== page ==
Some suggest the marketer will sell off its disparate and mature food brands, including Chef Boyardee prepared pasta, Jiffy Pop popcorn and Pam cooking spray. Indeed, some indicate American Home Products may sell its food units, in part to help finance the American Cyanamid buy.
American Home Products' officials could not be reached for comment on its food business' future.
Analysts also expect the company to peddle American Cyanamid's chemical products division, although American Home Products denies it has such plans.
Said one industry executive; "American Home has always been viewed as a drug company that played in detergents and food .*.*. But the thing is, organic market share growth is so difficult today [that] at the right price [a sale] becomes attractive."
"A total focus on drugs is clearly a possibility," said Nomi Ghez, an analyst at Goldman, Sachs & Co., New York.
There would be plenty on which to focus. The merger-announced after two weeks of intense and at times hostile negotiations-creates a company with annual revenues of $12.6 billion, with 73.8% of that in drugs and other healthcare products. In the drug industry, size is meaningful as healthcare reform cuts profits and reshapes marketing. A larger company boosts revenues, improves American Home Products' chances of winning high-volume managed care contracts, and builds on the streamlining already under way at both.
In May, American Home Products announced it would cut about 4% of its 51,000 jobs by next year. American Cyanamid has been in a restructuring effort intended to reduce its 27,000-person workforce by about 9% over three years. Analysts expect the merger to bring more layoffs.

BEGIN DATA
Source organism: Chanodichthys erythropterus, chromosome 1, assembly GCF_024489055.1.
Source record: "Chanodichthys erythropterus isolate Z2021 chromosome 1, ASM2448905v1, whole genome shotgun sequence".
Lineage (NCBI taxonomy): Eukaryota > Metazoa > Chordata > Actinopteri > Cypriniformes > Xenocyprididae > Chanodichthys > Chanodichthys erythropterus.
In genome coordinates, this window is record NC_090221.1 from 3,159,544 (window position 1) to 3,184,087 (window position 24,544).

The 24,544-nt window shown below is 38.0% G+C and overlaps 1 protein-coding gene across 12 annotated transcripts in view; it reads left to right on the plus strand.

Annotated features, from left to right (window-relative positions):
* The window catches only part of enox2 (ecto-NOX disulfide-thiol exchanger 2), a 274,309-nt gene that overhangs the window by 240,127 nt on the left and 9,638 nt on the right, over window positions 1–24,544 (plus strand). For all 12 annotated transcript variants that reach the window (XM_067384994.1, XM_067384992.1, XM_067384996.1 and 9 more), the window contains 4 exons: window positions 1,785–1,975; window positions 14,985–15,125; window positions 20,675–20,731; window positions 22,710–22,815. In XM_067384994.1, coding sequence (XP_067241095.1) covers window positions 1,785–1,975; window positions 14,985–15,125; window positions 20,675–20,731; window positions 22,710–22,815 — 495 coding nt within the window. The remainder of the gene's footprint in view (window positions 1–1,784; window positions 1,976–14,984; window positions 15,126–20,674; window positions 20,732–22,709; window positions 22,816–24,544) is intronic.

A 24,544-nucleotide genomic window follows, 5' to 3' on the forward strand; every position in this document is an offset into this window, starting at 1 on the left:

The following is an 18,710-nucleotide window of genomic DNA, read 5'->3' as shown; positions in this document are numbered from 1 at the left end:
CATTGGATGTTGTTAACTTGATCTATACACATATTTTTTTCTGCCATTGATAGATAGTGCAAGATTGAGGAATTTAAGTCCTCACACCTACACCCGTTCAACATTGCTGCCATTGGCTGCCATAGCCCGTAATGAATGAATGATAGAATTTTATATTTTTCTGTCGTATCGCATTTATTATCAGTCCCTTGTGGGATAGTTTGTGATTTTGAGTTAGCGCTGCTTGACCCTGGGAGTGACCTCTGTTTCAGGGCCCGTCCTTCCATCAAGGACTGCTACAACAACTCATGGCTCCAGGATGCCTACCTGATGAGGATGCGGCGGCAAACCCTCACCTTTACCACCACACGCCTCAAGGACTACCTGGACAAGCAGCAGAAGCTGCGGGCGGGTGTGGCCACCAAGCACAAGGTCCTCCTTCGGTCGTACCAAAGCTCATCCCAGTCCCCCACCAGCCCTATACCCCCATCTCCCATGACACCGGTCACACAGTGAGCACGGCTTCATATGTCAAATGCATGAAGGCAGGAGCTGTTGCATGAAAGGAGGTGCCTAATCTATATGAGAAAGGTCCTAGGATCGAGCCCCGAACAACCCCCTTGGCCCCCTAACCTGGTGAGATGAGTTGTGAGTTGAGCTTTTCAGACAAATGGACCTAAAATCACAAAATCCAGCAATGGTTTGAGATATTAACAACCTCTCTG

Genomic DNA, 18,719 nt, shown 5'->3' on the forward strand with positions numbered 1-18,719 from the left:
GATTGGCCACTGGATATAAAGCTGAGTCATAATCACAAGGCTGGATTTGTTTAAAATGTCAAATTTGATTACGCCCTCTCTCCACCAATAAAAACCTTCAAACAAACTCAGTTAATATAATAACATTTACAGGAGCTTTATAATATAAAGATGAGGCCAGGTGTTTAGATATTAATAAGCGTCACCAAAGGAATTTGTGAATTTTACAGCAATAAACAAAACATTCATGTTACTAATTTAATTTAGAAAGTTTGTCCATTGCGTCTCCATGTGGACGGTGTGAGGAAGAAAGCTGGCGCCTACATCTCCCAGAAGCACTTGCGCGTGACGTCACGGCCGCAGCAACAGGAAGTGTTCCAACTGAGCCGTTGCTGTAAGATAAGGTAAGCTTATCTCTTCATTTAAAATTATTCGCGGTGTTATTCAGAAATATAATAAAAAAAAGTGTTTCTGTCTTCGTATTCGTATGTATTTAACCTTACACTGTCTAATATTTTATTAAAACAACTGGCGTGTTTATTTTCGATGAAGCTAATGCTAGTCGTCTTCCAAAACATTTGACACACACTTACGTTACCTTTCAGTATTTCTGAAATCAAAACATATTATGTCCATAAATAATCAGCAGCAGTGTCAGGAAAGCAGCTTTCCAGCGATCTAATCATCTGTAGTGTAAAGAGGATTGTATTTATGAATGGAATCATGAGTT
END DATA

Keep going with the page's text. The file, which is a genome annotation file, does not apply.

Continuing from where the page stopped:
"We have been impressed with American Cyanamid's progress in carrying out its strategic program," said John R. Stafford, chairman, president and CEO of American Home Products. "The combination of our companies will result in a stronger company, better situated to compete in the rapidly evolving healthcare marketplace."
American Home Products' consumer drug brands-including Advil analgesic, Robitussin cold medicine, Preparation H hemorrhoid treatment and Chapstick lip balm-will be well matched by American Cyanamid's leading vitamin and supplement brands Centrum and Protegra and its Fibercon laxative.
No decisions have been made on the future of the companies' marketing accounts. Young & Rubicam, New York, is American Home Products' lead agency; Carrafiello-Diehl & Associates, Irvington, N.Y., handles American Cyanamid.
American Home Products' greater consumer brand portfolio means a much larger ad budget, with $281 million spent in 1993, vs. American Cyanamid, which spent $17 million.
But American Home Products' marketing is seen as a bit stodgy while Cyanamid's brands have a more contemporary image.